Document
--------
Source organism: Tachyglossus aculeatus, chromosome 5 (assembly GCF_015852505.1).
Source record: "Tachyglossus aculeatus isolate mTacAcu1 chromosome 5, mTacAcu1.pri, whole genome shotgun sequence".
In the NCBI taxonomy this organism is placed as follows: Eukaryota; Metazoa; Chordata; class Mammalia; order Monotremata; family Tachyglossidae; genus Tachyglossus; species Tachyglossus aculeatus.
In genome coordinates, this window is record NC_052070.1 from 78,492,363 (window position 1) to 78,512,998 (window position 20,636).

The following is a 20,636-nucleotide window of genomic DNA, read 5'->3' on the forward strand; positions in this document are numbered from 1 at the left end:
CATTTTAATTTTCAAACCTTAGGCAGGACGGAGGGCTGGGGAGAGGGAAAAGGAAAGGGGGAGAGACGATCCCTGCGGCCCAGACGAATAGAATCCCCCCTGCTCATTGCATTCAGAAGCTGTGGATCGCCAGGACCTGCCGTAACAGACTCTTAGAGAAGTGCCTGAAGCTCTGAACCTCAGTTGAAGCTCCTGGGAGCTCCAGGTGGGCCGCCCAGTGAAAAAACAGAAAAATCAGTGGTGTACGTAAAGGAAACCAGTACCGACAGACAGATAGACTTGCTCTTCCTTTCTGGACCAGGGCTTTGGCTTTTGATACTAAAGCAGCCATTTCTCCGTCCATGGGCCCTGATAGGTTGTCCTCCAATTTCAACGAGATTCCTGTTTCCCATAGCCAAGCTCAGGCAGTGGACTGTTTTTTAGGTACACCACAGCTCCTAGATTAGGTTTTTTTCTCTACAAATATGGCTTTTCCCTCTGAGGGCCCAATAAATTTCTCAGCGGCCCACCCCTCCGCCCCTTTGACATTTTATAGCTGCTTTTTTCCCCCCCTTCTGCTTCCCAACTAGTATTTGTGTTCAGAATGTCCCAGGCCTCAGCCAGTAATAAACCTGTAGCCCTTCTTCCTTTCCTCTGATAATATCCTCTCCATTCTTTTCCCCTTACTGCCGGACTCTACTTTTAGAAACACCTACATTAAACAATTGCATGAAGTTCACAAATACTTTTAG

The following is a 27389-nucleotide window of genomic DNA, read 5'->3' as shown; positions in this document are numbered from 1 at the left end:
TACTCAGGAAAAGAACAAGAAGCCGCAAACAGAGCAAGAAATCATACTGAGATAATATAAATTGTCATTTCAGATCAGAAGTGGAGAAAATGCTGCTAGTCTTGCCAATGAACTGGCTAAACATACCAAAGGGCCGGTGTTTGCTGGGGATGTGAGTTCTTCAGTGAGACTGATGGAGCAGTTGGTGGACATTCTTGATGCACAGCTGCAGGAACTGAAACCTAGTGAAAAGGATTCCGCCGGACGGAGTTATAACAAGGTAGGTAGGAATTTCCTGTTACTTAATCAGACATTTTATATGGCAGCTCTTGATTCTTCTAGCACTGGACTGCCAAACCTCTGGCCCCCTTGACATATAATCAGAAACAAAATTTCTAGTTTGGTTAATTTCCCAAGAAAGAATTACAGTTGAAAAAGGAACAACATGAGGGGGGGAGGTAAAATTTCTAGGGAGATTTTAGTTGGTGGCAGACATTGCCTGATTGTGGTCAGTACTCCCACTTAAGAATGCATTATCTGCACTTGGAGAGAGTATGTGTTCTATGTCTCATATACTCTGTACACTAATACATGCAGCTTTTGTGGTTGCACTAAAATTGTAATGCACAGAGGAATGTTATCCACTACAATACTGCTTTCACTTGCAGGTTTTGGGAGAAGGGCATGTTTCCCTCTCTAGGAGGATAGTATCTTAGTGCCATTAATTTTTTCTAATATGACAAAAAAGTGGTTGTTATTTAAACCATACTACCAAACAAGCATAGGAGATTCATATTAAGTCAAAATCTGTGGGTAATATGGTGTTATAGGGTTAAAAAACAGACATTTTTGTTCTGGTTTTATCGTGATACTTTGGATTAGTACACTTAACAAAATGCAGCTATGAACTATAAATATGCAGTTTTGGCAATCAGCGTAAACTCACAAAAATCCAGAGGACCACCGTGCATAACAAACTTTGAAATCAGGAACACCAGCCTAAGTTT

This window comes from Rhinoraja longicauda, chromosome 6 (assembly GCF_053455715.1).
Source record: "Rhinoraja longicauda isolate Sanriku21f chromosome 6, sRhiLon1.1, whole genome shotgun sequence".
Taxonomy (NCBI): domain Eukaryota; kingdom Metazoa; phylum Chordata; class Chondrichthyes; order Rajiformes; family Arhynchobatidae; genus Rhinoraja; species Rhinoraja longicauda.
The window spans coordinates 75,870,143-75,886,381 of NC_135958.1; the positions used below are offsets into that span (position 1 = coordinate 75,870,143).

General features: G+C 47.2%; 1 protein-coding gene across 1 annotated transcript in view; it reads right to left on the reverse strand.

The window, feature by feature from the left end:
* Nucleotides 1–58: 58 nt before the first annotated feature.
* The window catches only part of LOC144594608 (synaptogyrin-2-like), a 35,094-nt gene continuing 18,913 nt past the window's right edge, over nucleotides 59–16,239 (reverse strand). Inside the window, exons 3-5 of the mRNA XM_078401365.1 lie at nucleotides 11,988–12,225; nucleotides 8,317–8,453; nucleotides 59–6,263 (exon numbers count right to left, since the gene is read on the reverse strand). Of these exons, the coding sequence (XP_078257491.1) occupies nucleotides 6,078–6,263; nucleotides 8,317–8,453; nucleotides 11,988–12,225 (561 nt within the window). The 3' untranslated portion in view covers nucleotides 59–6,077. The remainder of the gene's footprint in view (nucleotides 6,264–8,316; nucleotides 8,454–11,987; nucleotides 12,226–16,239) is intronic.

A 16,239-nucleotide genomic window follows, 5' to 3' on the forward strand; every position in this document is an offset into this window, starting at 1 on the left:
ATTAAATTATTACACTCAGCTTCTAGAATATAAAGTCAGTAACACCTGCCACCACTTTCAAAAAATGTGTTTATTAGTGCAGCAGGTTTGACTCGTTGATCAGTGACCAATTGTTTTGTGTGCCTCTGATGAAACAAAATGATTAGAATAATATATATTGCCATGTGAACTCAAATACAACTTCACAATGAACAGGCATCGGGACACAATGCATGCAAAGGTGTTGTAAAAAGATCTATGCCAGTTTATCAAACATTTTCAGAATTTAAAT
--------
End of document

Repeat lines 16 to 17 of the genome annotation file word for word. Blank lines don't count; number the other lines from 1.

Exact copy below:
* The window catches only part of LOC144594608 (synaptogyrin-2-like), a 35,094-nt gene continuing 18,913 nt past the window's right edge, over nucleotides 59–16,239 (reverse strand). Inside the window, exons 3-5 of the mRNA XM_078401365.1 lie at nucleotides 11,988–12,225; nucleotides 8,317–8,453; nucleotides 59–6,263 (exon numbers count right to left, since the gene is read on the reverse strand). Of these exons, the coding sequence (XP_078257491.1) occupies nucleotides 6,078–6,263; nucleotides 8,317–8,453; nucleotides 11,988–12,225 (561 nt within the window). The 3' untranslated portion in view covers nucleotides 59–6,077. The remainder of the gene's footprint in view (nucleotides 6,264–8,316; nucleotides 8,454–11,987; nucleotides 12,226–16,239) is intronic.

A 16,239-nucleotide genomic window follows, 5' to 3' on the forward strand; every position in this document is an offset into this window, starting at 1 on the left: